Grief support important for pet’s well-being


Danny sniffs the Stetson of his partner, slain Constable David Ross, during the funeral procession.
Photo by Andrew Vaughan/Today

By Dr. Beth Leermakers

For an animal lover, one of the most heart-wrenching sights is a dog being dropped off by his family at an animal shelter. Many dogs whimper and cling to their people in apparent despair and confusion, wondering why they’re being left in a loud, scary place. When the dog is a grey-muzzled senior, the owner-surrender scenario is even more heart-breaking. 

Dogs appear to mourn the loss of their people, whether it’s by death or abandonment. In 2014, Constable Dave Ross, a Canadian police dog handler, was killed in the line of duty. His service dog, a German Shepherd named Danny, worked alongside Ross during his time on the force. Throughout Ross’ funeral, his loyal canine partner whimpered next to Ross’ casket, apparently mourning the loss of his best friend. 

Are we anthropomorphizing animals, or do they really experience grief? Research on animal sentience (the ability to feel, perceive or be conscious, or to have subjective experiences) has shown that animals from a wide variety of species experience emotions ranging from joy to deep sadness, grief and even post-traumatic stress disorder. Some animals even experience jealousy, empathy and resentment. Apparently, chickens, mice and rats display empathy. Who knew? Based on a systematic review of 2500 articles about animal sentience, the authors concluded that “evidence of animal sentience is everywhere.”  

Furthermore, brain imaging studies using MRI have revealed striking similarities in how animals’ brains function. All animals — whether human or dog — share many common neural processes. When the same part of a dog’s brain is active (“lights up”) as a human’s under similar conditions, the implication is that the dog is experiencing something very similar to people. According to Dr. Marc Bekoff, professor of ecology and evolutionary biology at the University of Colorado Boulder, similar areas of dogs’ brains light up when they’re feeling parallel emotions to those of humans. 

Signs of Grief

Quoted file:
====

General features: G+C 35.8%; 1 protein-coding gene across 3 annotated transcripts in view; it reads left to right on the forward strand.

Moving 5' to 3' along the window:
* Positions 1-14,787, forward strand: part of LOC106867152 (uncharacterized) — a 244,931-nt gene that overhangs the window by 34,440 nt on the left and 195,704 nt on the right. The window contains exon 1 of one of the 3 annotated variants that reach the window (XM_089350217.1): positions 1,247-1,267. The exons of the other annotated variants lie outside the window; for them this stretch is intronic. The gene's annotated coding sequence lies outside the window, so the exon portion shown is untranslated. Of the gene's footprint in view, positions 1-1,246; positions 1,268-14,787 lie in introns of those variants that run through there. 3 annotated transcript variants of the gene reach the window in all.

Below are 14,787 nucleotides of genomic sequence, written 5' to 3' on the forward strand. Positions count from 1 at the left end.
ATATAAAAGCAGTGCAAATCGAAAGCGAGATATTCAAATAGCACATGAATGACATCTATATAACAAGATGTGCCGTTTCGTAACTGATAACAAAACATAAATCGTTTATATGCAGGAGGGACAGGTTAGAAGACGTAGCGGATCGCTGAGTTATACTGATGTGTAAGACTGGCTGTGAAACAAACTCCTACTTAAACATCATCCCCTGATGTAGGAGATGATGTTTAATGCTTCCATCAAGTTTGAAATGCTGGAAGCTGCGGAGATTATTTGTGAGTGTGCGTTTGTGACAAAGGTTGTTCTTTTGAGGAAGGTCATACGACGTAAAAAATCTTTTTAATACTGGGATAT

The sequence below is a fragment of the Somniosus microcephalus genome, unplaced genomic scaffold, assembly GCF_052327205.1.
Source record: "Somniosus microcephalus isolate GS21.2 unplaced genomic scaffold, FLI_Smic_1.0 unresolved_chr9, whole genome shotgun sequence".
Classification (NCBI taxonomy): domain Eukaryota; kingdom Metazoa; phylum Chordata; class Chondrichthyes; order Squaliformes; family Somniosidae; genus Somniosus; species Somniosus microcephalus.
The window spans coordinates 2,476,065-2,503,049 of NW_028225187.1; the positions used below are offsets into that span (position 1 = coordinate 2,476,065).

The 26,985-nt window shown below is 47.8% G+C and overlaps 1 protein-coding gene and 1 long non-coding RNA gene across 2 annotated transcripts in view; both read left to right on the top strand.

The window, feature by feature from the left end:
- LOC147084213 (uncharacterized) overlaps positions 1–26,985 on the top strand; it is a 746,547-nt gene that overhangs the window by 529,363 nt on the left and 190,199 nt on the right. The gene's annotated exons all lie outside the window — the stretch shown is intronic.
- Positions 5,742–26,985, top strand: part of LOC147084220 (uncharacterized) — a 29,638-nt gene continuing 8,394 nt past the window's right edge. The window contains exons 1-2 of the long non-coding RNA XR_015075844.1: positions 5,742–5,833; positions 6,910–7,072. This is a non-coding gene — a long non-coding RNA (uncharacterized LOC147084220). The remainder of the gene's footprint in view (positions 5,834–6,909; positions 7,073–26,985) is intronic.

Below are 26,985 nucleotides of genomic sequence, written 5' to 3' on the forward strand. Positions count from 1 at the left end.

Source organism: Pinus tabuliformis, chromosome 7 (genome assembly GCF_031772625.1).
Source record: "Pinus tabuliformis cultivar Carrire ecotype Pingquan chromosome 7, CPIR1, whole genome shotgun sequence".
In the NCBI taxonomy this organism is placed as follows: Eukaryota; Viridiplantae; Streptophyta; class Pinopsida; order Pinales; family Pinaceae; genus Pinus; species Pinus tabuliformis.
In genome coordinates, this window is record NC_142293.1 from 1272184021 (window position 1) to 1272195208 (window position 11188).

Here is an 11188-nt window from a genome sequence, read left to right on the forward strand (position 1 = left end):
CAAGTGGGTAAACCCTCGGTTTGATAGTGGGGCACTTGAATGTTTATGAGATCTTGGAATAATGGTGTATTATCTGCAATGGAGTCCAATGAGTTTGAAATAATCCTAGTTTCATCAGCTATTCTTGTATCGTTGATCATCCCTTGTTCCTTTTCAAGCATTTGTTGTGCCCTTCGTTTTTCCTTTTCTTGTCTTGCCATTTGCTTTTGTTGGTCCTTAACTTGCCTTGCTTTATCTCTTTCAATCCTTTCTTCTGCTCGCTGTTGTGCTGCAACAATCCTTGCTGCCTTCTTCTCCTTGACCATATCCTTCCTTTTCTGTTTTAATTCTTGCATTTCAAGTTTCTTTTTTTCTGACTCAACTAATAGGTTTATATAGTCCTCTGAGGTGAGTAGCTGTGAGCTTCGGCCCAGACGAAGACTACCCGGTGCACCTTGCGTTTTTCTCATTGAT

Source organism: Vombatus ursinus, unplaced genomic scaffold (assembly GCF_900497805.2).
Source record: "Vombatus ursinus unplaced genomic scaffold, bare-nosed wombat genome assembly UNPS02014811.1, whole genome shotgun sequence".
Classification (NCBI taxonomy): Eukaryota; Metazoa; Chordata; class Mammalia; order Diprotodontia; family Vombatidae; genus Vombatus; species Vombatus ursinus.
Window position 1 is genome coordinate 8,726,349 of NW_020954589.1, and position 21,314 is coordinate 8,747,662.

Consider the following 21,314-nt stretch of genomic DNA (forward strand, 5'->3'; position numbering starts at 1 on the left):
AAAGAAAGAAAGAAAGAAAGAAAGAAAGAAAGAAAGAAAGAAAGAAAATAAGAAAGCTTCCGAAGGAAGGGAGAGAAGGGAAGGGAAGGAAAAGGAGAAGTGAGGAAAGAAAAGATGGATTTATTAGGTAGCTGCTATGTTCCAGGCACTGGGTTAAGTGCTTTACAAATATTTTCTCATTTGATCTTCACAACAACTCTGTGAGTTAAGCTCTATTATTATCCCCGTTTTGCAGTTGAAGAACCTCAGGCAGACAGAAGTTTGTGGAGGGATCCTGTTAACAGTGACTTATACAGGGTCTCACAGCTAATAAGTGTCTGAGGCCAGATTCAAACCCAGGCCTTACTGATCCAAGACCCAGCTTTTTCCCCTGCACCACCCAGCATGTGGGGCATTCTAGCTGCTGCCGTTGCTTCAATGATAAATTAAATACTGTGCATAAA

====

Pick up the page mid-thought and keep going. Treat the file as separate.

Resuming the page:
According to Barbara King, professor of anthropology at William and Mary and author of How Animals Grieve, grieving animals show distress through behavior that’s very different from usual. Dogs indicate sadness, anxiety and stress through behavioral changes, including:

• Panting

• Whining

• Barking

• Pacing

• Fidgeting 

Other signs of canine grief are similar to symptoms of depression in people:

• Loss of appetite 

• Weight loss

• Lack of energy

• Listlessless or clinginess

• Loss of interest in physical activity

Helping Your Dog Cope with Grief

Wiley the wolf-dog was inconsolable and was unable to leave his owner’s graveside.
Photo courtesy of The Daily Mail

There isn’t a single best approach for all dogs. However, experts recommend taking these steps to help your dog cope with the loss of a beloved family member: 

Follow previous routines as much as possible. Many dogs, like people, seem to appreciate the security that comes from following a predictable routine, so maintain your grieving dog’s former exercise and eating schedules. If you’ve just adopted a shelter dog that lost his person through death or being surrendered, you won’t know what that dog’s previous routines entailed. In that case, just be consistent with your new dog’s feeding, exercise and rest/bedtime schedules moving forward. 

Provide comfort by spending more time with your dog. As the weather cools off, take your dog with you to dog-friendly stores and restaurants. If you’re gone long hours, consider taking your pup to dog daycare one or two days per week or hiring a pet sitter to visit. 

Your dog may prefer spending time with you, but he’s probably happier with friendly companionship than he is alone. In my experience as a foster mom, many sad/shy/scared dogs gain confidence from being around other well-adjusted dogs. I’ve watched my 10-year-old foster dog blossom from a shy, withdrawn dog into a happy, playful “puppy” who loves romping with his much younger foster siblings. If you’re not ready to make a life-long commitment to two new dogs, consider fostering one dog (perhaps an older, calm dog who knows the ropes) to be a companion to your adopted dog. 

Give extra affection. Remember, a grieving dog may be clingier than usual. Reassure your dog by petting him and perhaps brushing him (gently – this should be pleasant). Touching your dog increases your bond. As an added bonus, petting a dog or cat can help release a relaxation hormone and reduce levels of a stress hormone — useful if you, too, are grieving the loss of a loved one. You and your dog can comfort each other. 

Increase play and exercise time. Spend more time playing fetch, tug or whatever games your pooch prefers. Increase his daily walks (or runs). Research has shown that dogs, like people, experience an increase in endocannabinoids (endogenous neurotransmitters that produce the pleasant “runner’s high”) following aerobic exercise. 

In other words, exercise may also produce a “runner’s high” for your dog. Exercise is often recommended as a treatment for dogs with behavioral problems. 

Consult your veterinarian if your dog’s physical or emotional health declines. Your dog’s grief may be hiding symptoms of physical illness. 

Like it does in people, grieving time varies in dogs. With time, most dogs recover emotionally. You can facilitate that recovery process by providing plenty of stability, affection and exercise for your grieving pooch.